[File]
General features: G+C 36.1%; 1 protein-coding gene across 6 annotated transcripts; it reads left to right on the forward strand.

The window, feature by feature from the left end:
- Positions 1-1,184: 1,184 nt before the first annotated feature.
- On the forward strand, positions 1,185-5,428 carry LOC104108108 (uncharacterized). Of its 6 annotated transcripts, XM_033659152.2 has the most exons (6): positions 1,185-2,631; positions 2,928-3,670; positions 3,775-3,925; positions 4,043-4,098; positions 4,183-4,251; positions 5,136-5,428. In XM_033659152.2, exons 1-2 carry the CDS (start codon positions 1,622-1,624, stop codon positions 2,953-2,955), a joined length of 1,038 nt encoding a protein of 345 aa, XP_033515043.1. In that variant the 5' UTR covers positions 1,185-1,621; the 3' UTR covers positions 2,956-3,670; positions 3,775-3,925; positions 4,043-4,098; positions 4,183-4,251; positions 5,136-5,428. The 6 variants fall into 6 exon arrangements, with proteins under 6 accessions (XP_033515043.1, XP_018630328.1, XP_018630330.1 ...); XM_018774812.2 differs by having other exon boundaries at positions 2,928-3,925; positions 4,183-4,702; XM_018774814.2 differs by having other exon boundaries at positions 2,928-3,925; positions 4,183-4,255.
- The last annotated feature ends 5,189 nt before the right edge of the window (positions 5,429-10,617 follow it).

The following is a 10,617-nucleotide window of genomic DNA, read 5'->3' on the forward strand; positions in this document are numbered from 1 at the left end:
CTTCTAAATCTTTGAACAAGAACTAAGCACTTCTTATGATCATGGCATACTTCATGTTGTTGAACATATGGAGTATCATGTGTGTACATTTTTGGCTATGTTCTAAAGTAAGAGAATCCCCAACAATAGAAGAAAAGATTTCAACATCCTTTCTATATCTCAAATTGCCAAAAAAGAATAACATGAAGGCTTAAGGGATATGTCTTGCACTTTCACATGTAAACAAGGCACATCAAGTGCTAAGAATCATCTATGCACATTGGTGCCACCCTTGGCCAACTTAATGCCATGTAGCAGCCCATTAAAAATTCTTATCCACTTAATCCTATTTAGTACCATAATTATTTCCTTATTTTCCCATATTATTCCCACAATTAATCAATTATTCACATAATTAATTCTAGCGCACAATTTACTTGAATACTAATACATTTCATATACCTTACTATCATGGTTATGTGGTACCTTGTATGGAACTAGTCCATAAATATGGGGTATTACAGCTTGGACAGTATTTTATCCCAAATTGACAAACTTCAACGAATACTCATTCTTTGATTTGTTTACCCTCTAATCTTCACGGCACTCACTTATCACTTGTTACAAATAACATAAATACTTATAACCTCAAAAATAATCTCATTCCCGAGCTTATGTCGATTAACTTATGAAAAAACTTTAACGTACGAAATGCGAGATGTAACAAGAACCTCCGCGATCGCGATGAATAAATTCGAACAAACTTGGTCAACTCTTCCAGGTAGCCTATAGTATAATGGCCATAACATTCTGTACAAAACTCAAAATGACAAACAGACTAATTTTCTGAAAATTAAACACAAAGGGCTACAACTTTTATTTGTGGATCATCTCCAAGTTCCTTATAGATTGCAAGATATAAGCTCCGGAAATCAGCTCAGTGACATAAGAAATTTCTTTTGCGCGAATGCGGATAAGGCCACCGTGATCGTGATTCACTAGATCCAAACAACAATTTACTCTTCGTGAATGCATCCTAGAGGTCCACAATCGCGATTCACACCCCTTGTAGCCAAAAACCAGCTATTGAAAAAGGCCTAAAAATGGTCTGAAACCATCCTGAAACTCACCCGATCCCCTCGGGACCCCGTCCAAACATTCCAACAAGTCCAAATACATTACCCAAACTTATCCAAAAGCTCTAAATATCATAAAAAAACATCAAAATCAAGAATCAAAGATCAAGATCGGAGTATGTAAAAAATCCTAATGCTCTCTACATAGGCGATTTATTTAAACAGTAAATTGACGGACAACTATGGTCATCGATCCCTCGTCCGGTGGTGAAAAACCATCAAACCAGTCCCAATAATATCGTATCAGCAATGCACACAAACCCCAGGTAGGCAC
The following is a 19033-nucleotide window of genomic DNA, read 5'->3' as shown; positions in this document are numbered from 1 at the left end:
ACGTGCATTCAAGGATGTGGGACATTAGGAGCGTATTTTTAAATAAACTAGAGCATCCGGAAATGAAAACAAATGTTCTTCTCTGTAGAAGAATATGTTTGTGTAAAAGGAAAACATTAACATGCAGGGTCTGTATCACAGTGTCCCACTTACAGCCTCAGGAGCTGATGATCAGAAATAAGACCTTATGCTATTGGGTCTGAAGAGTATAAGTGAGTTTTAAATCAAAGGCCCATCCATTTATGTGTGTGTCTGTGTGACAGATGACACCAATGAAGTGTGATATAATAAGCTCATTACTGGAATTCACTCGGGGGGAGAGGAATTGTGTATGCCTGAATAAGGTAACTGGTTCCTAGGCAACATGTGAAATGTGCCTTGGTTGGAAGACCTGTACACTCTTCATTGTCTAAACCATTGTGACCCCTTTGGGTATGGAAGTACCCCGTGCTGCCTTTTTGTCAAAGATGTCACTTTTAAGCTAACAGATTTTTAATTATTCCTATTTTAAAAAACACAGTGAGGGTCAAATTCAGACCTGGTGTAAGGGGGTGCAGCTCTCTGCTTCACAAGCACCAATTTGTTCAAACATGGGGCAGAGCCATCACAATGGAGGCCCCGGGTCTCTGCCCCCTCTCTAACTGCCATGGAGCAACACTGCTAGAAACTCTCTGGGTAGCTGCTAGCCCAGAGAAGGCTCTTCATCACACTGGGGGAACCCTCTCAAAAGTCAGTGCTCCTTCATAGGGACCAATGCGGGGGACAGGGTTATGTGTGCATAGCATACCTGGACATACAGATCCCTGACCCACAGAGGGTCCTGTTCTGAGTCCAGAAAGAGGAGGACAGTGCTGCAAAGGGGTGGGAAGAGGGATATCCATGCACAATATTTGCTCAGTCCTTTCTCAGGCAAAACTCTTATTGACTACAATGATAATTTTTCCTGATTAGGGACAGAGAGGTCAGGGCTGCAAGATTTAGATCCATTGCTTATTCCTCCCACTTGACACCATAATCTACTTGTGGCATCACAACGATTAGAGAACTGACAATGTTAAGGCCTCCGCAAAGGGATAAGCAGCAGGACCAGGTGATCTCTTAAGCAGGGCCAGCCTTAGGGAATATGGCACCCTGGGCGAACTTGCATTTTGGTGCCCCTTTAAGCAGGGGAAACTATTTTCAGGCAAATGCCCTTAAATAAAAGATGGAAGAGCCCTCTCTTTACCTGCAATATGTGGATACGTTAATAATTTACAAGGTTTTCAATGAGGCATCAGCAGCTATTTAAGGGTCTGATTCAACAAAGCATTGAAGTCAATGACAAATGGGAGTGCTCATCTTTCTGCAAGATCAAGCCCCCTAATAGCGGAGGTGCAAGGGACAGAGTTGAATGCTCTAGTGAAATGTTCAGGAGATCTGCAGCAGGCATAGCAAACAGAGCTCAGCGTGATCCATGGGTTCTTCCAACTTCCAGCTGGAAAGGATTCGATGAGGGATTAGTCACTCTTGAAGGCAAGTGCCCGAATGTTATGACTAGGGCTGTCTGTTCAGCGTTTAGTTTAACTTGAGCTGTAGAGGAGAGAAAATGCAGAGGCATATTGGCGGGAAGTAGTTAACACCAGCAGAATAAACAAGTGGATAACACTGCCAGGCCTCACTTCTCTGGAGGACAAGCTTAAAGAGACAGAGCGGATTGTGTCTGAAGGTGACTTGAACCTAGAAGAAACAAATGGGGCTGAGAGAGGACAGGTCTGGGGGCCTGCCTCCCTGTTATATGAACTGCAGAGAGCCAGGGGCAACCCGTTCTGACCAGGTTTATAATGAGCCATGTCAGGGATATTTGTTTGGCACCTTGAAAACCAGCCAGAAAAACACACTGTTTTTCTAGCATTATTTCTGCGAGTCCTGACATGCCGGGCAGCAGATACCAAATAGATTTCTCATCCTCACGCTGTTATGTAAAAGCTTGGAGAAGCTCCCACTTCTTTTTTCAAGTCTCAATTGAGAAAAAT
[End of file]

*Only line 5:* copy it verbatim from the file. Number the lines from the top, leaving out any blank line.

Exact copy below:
- The last annotated feature ends 5,189 nt before the right edge of the window (positions 5,429-10,617 follow it).